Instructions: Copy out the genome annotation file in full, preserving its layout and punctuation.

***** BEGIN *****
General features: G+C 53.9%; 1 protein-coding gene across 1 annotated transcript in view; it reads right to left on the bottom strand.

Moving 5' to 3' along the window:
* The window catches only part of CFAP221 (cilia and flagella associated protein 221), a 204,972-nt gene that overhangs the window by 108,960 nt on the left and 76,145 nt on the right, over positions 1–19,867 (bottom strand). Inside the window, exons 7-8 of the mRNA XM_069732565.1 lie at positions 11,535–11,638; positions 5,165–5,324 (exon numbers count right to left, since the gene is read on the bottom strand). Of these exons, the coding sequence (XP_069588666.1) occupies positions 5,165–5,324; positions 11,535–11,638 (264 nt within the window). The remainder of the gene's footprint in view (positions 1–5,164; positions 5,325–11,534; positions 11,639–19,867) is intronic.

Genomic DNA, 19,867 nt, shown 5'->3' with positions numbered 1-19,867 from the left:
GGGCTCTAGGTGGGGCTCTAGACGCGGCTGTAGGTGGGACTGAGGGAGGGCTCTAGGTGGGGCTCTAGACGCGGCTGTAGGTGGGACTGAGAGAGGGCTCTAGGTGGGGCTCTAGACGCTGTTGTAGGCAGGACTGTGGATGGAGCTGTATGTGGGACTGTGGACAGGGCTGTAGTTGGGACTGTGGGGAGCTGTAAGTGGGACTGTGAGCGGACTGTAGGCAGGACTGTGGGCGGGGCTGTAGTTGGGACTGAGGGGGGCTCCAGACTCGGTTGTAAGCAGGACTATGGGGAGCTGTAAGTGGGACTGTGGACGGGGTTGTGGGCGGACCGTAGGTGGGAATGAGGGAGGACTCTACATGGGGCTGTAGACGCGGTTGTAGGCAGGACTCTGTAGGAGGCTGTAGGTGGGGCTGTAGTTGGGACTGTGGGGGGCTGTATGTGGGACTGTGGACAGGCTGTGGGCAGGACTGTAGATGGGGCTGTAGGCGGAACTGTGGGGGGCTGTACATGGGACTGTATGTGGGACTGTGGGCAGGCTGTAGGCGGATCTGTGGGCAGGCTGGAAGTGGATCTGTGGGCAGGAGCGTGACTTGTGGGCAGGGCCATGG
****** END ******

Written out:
General features: G+C 53.9%; 1 protein-coding gene across 1 annotated transcript in view; it reads right to left on the bottom strand.

Moving 5' to 3' along the window:
* The window catches only part of CFAP221 (cilia and flagella associated protein 221), a 204,972-nt gene that overhangs the window by 108,960 nt on the left and 76,145 nt on the right, over positions 1–19,867 (bottom strand). Inside the window, exons 7-8 of the mRNA XM_069732565.1 lie at positions 11,535–11,638; positions 5,165–5,324 (exon numbers count right to left, since the gene is read on the bottom strand). Of these exons, the coding sequence (XP_069588666.1) occupies positions 5,165–5,324; positions 11,535–11,638 (264 nt within the window). The remainder of the gene's footprint in view (positions 1–5,164; positions 5,325–11,534; positions 11,639–19,867) is intronic.

Genomic DNA, 19,867 nt, shown 5'->3' with positions numbered 1-19,867 from the left:
GGGCTCTAGGTGGGGCTCTAGACGCGGCTGTAGGTGGGACTGAGGGAGGGCTCTAGGTGGGGCTCTAGACGCGGCTGTAGGTGGGACTGAGAGAGGGCTCTAGGTGGGGCTCTAGACGCTGTTGTAGGCAGGACTGTGGATGGAGCTGTATGTGGGACTGTGGACAGGGCTGTAGTTGGGACTGTGGGGAGCTGTAAGTGGGACTGTGAGCGGACTGTAGGCAGGACTGTGGGCGGGGCTGTAGTTGGGACTGAGGGGGGCTCCAGACTCGGTTGTAAGCAGGACTATGGGGAGCTGTAAGTGGGACTGTGGACGGGGTTGTGGGCGGACCGTAGGTGGGAATGAGGGAGGACTCTACATGGGGCTGTAGACGCGGTTGTAGGCAGGACTCTGTAGGAGGCTGTAGGTGGGGCTGTAGTTGGGACTGTGGGGGGCTGTATGTGGGACTGTGGACAGGCTGTGGGCAGGACTGTAGATGGGGCTGTAGGCGGAACTGTGGGGGGCTGTACATGGGACTGTATGTGGGACTGTGGGCAGGCTGTAGGCGGATCTGTGGGCAGGCTGGAAGTGGATCTGTGGGCAGGAGCGTGACTTGTGGGCAGGGCCATGG